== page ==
Then with globalization, the world in all its diversity is beamed into living rooms as never before, while the West becomes associated with imperialism and repression. So people begin to question how their church could be the One, True Church in such a big, diverse world, plus the association of Christianity with European crimes and oppression. Ironically, the areas experiencing decolonization have Christianity take off because Christianity becomes less Western.
Scot said Ross writes that the Christian response is to become more relevant to the culture or become more resistant to the changes.
2nd segment: Scot said Ross charts four main heresies in American Christianity today: the search of the historical Jesus; the prosperity Gospel; spiritual, not religious (i.e. against organized religion); and the nationalism of our destiny of the United States as that shining city on a hill.
Scot asked Ross to describe what he means by orthodoxy. Ross said it’s a kind of Christian consensus shared by the Catholic Church, much of Eastern Orthodoxy, and most of the mainline Christianity, i.e. Christianity as it coalesced in the 3rd of 4th century. He contrasts that with heresy, which he says is something deeply influenced by Christianity, but takes on aspect of Christianity emphasizes it out of balance with the rest. Christianity is willing to speak in terms of mystery and to always be balancing one side with the other: e.g. the world is both good and evil or the balance between faith and works. Heresies try to make the faith more rational, saying mysteries or paradoxes aren’t rational and need to be made cleaner. Heresies are easier to accept and easier to explain than the true mysteries of faith.
For example, there is the prosperity Gospel. He spends a lot of time looking a Joel Osteen, a successful TV preacher and author of many books. He’s a lot like Billy Graham in his preaching a message of God’s universal love, traveling about and selling out stadiums. But the difference is that Graham’s preaching was always balanced between love and the need for repentance in the face of damnation. But you can listen to Osteen for a long time without hearing much at all about human sinfulness and God’s judgment. Graham is more in the orthodox tradition because he’s balancing love and justice, while Osteen only takes one piece of the story and emphasizing it.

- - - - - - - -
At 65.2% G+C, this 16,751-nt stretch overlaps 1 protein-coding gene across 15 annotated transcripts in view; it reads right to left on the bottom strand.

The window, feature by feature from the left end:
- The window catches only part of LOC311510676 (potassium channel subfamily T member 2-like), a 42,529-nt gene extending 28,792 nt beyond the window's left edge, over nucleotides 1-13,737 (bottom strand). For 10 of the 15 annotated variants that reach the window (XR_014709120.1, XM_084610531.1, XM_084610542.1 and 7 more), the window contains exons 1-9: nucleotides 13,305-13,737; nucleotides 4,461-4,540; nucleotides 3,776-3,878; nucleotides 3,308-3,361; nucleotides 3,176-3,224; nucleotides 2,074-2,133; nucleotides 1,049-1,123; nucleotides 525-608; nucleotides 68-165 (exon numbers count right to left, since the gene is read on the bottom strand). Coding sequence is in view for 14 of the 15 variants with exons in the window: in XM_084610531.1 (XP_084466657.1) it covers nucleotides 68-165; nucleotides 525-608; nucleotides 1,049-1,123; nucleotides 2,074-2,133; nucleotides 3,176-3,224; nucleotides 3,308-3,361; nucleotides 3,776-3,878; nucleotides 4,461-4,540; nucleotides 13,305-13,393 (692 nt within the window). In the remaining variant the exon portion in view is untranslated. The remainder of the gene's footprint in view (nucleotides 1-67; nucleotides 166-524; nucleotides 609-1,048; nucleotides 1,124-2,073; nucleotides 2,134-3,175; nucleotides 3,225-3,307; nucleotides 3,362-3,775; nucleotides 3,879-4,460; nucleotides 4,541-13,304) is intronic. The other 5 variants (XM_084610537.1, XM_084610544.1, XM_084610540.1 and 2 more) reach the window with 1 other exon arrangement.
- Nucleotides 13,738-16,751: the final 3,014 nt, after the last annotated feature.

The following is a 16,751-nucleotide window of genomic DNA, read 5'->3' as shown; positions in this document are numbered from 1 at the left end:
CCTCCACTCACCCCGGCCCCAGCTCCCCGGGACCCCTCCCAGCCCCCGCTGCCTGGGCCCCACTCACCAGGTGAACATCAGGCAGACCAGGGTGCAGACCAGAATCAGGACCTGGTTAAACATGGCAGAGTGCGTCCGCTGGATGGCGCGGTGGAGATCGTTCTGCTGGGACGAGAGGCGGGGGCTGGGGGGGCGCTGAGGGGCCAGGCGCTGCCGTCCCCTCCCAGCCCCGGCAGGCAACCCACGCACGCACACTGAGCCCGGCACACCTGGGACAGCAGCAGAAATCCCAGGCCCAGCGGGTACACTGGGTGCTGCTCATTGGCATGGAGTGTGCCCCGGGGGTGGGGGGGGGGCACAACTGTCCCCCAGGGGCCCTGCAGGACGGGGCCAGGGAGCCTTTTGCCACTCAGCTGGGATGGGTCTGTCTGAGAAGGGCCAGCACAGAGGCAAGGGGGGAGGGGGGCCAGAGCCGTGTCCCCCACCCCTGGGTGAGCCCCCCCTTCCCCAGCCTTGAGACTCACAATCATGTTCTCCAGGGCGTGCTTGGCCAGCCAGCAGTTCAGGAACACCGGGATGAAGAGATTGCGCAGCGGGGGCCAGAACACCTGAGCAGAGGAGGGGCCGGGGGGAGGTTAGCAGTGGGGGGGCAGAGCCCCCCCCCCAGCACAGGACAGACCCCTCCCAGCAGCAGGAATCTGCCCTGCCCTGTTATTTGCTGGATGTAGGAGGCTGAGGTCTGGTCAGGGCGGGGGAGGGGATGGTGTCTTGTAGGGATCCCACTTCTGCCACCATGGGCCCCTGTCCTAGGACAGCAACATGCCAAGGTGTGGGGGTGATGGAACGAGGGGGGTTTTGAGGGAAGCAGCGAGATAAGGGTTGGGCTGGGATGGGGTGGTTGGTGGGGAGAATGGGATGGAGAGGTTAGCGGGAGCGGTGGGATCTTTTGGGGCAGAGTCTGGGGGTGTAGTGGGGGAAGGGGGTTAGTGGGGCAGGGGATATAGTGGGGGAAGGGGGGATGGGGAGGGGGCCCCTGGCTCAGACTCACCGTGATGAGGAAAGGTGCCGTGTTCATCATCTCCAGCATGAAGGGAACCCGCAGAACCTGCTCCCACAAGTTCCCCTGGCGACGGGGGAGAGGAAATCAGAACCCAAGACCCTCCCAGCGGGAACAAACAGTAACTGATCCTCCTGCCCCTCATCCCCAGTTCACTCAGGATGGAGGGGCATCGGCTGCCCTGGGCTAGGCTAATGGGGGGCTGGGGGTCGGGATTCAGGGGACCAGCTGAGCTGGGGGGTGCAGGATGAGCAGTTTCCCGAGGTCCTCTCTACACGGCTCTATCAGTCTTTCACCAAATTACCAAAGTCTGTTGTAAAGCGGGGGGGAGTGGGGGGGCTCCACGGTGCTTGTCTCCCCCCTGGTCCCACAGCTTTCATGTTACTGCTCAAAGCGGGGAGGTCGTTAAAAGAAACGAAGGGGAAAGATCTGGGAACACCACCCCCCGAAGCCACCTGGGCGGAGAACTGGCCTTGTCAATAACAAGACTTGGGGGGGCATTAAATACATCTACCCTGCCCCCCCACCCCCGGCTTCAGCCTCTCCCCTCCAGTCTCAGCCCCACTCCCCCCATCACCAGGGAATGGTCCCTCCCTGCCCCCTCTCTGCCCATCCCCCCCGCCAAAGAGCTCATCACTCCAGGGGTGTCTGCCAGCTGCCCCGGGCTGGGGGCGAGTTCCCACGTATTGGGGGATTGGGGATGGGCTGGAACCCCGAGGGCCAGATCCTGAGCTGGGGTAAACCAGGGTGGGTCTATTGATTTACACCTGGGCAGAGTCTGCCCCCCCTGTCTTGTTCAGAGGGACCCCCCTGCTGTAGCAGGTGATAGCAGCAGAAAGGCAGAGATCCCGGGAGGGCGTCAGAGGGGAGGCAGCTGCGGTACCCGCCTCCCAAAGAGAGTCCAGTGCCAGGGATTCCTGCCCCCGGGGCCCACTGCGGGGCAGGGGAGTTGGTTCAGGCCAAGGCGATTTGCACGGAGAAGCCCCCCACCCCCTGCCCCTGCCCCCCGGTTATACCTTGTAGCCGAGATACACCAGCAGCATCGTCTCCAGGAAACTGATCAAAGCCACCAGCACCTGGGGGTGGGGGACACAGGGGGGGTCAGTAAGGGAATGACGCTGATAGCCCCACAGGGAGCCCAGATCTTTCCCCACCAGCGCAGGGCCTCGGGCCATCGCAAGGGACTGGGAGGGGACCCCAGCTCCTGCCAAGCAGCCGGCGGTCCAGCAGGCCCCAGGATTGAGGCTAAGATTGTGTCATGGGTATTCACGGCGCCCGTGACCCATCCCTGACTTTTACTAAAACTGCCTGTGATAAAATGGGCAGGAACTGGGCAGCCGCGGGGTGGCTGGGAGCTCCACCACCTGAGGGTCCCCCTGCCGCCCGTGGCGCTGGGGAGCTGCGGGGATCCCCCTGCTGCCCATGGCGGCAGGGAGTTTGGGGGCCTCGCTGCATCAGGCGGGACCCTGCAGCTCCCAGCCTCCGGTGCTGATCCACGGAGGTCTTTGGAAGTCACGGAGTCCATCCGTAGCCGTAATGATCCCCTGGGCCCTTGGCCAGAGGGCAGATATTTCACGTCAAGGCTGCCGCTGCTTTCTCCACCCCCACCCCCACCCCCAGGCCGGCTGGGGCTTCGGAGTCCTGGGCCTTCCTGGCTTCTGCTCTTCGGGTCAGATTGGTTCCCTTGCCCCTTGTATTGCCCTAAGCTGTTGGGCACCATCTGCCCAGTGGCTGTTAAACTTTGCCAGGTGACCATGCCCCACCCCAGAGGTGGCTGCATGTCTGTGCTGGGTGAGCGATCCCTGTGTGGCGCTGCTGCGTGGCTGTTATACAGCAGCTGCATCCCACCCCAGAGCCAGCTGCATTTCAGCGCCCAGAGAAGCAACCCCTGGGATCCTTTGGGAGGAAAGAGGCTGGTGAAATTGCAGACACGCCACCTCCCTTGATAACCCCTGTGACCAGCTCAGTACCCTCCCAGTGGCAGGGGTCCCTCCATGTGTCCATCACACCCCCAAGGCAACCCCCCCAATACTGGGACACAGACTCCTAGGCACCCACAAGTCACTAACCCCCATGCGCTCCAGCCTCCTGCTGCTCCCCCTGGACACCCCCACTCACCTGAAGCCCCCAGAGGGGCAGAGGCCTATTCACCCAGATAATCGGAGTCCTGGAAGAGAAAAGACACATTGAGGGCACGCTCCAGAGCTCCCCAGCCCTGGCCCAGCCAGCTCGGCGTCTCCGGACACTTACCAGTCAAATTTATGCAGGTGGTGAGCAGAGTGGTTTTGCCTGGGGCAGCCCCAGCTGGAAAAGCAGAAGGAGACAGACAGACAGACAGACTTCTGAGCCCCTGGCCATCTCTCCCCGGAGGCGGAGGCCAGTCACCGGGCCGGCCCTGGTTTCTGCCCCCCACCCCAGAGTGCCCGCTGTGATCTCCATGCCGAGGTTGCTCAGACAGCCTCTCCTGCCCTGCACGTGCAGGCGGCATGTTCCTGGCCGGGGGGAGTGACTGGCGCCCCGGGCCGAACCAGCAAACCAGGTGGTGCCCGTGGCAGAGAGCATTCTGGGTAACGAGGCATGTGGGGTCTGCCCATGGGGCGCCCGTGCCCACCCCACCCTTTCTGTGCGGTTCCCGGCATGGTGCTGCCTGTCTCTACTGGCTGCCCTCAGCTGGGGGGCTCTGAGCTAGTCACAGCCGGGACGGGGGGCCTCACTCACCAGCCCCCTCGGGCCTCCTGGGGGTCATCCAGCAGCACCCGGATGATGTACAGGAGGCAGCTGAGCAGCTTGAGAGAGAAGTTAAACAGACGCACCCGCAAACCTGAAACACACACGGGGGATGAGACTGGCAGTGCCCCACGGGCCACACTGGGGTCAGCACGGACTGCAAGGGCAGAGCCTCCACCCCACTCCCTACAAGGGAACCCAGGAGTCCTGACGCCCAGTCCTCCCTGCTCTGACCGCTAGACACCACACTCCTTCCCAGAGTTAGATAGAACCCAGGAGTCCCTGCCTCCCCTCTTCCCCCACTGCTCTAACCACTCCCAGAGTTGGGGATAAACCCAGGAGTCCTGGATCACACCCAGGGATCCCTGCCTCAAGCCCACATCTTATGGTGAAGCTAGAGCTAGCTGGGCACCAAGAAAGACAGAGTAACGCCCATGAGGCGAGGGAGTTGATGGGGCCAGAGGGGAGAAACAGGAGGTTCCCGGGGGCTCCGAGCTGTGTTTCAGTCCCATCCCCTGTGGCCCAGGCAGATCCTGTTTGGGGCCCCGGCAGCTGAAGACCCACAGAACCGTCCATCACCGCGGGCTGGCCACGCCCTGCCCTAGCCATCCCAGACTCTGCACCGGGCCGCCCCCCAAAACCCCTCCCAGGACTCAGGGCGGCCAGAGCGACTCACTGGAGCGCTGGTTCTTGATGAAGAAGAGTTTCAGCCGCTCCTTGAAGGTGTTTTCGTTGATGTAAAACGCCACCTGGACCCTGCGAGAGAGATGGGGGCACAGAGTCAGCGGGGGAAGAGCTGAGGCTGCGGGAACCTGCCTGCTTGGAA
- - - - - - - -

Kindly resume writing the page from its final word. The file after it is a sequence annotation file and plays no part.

Scot said he sees sometimes that the harder demands of Catholicism aren’t perched because it’s thought it will help people come back to faith, even though experience shows the opposite. Ross spends a fair amount of time talking about how institutional churches are good for our society and in fact make it all work. But if a more do-it-yourself form of spirituality becomes dominant, then it becomes harder for churches to do the social part of their job. It’s hard for a religion of people praying on their own to help society. If you’re your own church then it becomes hard to run a soup kitchen on your own. People aren’t as much joiners as we used to be, plus even more children are born out of wedlock making the social fabric weaker. You can see that younger Americans are more narcissistic, more self-centered, less empathetic. DIY religion makes it easy to come into something that never challenges.
Thus the prosperity Gospel is very comforting to people who upwardly module in a materialistic society. But maybe what America could have heard in the housing bubble was that you can’t serve both God and mammon, for example.
Scot said one of the tougher heresies is the DIY religion, cherry picking the beliefs you want. This is tough because we’ve been bombarded by messages from Oprah and others that we don’t need to balance our needs and wants. Ross said it’s a case that takes something good in the Christian message–that you can encounter God within yourself–but then makes it the whole of religion. So if the “god within” contradicts your Church’s voice, then the god within trumps all. Sometimes that voice of god becomes your ego or libido, so people use that to bless their own desires and impulses. The book and movie Eat, Pray, Love depicts a spiritual journey where God seems to exist to bless the author’s decision to divorce her husband for her own self-fulfillment.
Scot strongly recommends this book for Catholic discussion groups and for individuals.